More views of - or before - Cambridge Film Festival 2012
(Click here to go directly to the Festival web-site)
Black Bread (2010) has, even allowing for twists and turns, quite a fragile plot, by which I mean one that is susceptible to being betrayed for someone who has not seen it.
It begins with a cart being sent over a cliff, and with Andreu, who has witnessed what has happened, raising the alarm. It is the pivot, did we but know it, for everything that happens, and for Andreu (quietly, yet intensely played by Francesc Colomer) to try to seek out the right things to hate in these troubled times, from his father's caged birds, to distance himself from him, to his cousin Núria, for trying to seduce him when he was too proud and disgusted by her.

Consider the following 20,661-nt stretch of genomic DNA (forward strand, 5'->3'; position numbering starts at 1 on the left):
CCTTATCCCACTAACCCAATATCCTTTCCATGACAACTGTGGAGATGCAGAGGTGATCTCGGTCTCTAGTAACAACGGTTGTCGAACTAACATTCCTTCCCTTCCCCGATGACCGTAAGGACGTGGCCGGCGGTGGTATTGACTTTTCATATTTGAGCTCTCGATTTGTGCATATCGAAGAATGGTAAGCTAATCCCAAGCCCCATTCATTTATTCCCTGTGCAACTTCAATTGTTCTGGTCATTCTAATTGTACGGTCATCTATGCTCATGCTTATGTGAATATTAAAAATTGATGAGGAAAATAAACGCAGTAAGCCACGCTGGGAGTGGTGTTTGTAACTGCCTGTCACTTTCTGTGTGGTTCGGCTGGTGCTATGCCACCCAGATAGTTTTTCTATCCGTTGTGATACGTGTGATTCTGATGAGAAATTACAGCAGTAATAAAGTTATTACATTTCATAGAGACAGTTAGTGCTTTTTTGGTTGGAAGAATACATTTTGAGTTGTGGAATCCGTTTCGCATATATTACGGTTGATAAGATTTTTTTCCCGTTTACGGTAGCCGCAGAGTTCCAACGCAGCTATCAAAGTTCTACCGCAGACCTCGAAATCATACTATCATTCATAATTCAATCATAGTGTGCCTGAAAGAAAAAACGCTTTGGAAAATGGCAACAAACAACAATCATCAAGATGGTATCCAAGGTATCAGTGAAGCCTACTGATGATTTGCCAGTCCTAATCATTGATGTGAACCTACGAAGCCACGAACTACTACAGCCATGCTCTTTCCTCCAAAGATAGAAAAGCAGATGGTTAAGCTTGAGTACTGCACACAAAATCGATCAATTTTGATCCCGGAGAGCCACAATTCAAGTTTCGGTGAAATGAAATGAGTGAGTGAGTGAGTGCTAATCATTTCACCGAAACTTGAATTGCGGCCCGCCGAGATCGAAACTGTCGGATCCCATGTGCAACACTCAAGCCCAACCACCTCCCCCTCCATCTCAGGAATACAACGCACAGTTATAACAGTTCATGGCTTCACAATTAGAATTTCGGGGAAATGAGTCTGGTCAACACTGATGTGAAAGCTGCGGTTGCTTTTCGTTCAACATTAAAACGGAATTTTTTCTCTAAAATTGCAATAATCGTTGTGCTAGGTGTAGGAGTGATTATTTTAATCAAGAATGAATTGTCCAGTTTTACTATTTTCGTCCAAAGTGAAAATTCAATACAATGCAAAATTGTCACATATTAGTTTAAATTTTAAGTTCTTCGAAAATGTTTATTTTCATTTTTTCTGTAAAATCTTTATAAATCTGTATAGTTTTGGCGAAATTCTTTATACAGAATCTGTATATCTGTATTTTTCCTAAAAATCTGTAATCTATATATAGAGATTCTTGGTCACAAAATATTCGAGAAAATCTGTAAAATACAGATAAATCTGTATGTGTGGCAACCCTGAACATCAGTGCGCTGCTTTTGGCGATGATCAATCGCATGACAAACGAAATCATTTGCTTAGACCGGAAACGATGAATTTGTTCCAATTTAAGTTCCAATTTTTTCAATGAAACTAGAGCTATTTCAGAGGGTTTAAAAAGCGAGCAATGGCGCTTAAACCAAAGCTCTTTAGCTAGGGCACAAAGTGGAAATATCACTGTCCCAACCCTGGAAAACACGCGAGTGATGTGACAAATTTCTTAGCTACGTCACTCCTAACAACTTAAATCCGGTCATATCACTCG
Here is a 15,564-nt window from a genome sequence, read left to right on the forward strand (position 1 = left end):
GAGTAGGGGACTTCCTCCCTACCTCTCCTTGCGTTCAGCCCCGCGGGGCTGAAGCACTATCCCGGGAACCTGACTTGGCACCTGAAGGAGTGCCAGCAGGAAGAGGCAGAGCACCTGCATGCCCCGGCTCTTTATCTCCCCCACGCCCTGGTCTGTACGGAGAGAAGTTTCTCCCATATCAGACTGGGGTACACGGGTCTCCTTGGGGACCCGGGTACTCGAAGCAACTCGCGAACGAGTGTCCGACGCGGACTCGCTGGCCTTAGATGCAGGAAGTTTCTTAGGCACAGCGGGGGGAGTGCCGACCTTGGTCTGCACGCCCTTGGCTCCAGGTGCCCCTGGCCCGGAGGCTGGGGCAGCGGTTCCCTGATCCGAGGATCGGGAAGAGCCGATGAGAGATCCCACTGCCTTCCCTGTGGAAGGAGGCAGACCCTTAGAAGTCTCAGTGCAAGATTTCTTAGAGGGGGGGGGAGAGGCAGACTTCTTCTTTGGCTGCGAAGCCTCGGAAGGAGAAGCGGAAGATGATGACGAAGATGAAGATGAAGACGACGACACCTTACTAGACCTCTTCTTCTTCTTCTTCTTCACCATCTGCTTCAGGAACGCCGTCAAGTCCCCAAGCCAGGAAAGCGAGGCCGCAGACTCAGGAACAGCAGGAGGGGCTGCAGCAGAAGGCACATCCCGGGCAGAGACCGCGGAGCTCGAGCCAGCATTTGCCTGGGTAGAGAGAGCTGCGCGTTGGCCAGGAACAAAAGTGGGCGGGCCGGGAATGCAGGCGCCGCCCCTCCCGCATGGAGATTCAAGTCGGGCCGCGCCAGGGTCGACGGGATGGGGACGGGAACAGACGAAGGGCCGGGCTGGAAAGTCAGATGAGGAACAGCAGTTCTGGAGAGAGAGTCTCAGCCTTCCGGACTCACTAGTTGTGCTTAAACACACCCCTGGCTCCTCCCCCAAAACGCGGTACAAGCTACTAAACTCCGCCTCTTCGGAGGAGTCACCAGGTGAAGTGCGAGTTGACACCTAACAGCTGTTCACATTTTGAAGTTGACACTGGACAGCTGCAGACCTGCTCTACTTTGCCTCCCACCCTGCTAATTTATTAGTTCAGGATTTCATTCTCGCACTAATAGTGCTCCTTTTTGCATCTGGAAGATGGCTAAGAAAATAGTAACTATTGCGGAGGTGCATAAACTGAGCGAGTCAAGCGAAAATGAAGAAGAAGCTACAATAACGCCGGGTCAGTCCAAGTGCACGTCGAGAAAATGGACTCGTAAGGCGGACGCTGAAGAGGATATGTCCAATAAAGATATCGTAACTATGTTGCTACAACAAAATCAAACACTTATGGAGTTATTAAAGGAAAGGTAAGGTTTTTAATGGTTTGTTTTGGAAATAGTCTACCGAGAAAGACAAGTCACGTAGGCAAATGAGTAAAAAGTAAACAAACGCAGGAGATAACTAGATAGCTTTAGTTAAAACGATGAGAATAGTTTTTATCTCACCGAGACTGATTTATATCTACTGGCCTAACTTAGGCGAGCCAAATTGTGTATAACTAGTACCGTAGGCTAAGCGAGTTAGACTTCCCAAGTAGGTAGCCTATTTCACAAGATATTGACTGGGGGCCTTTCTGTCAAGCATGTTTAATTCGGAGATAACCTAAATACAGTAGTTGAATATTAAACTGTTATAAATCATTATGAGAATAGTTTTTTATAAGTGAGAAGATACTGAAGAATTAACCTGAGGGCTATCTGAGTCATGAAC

For, in boyhood, Andreu is on the edge of manhood, wanting to make the right allegiances, even though his father's previous counter-revolutionary activity has left the family and its livelihood, and his position in life, compromised. Father and mother (embodied by Roger Casamajor and Nora Navas) keep things from him, but he is determined to find them out.
As I said in opening questions from the floor at the Q&A afterwards (to producer Isona Passola), Does a story such as this find its own authentic voice in children as its witnesses, or do they select themselves by their interest in mystery and secrets?
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